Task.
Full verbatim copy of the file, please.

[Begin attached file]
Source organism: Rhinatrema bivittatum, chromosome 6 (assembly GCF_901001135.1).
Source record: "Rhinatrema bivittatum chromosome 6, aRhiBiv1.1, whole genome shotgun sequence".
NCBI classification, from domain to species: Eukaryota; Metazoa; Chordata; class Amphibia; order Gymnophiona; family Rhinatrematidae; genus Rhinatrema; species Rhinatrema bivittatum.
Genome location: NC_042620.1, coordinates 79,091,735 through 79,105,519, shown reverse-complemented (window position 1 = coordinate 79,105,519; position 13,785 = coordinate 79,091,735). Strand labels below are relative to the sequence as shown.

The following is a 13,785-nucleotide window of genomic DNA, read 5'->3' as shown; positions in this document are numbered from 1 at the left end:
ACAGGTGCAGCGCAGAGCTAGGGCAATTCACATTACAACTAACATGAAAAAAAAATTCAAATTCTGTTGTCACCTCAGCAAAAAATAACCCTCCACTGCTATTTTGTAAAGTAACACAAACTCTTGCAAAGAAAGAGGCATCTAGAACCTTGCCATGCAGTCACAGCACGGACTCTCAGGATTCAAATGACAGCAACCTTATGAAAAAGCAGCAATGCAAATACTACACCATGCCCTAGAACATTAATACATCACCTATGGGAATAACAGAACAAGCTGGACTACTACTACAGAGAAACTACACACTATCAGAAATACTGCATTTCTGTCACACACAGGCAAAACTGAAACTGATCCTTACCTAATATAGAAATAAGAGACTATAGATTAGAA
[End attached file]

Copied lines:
Source organism: Rhinatrema bivittatum, chromosome 6 (assembly GCF_901001135.1).
Source record: "Rhinatrema bivittatum chromosome 6, aRhiBiv1.1, whole genome shotgun sequence".
NCBI classification, from domain to species: Eukaryota; Metazoa; Chordata; class Amphibia; order Gymnophiona; family Rhinatrematidae; genus Rhinatrema; species Rhinatrema bivittatum.
Genome location: NC_042620.1, coordinates 79,091,735 through 79,105,519, shown reverse-complemented (window position 1 = coordinate 79,105,519; position 13,785 = coordinate 79,091,735). Strand labels below are relative to the sequence as shown.

The following is a 13,785-nucleotide window of genomic DNA, read 5'->3' as shown; positions in this document are numbered from 1 at the left end:
ACAGGTGCAGCGCAGAGCTAGGGCAATTCACATTACAACTAACATGAAAAAAAAATTCAAATTCTGTTGTCACCTCAGCAAAAAATAACCCTCCACTGCTATTTTGTAAAGTAACACAAACTCTTGCAAAGAAAGAGGCATCTAGAACCTTGCCATGCAGTCACAGCACGGACTCTCAGGATTCAAATGACAGCAACCTTATGAAAAAGCAGCAATGCAAATACTACACCATGCCCTAGAACATTAATACATCACCTATGGGAATAACAGAACAAGCTGGACTACTACTACAGAGAAACTACACACTATCAGAAATACTGCATTTCTGTCACACACAGGCAAAACTGAAACTGATCCTTACCTAATATAGAAATAAGAGACTATAGATTAGAA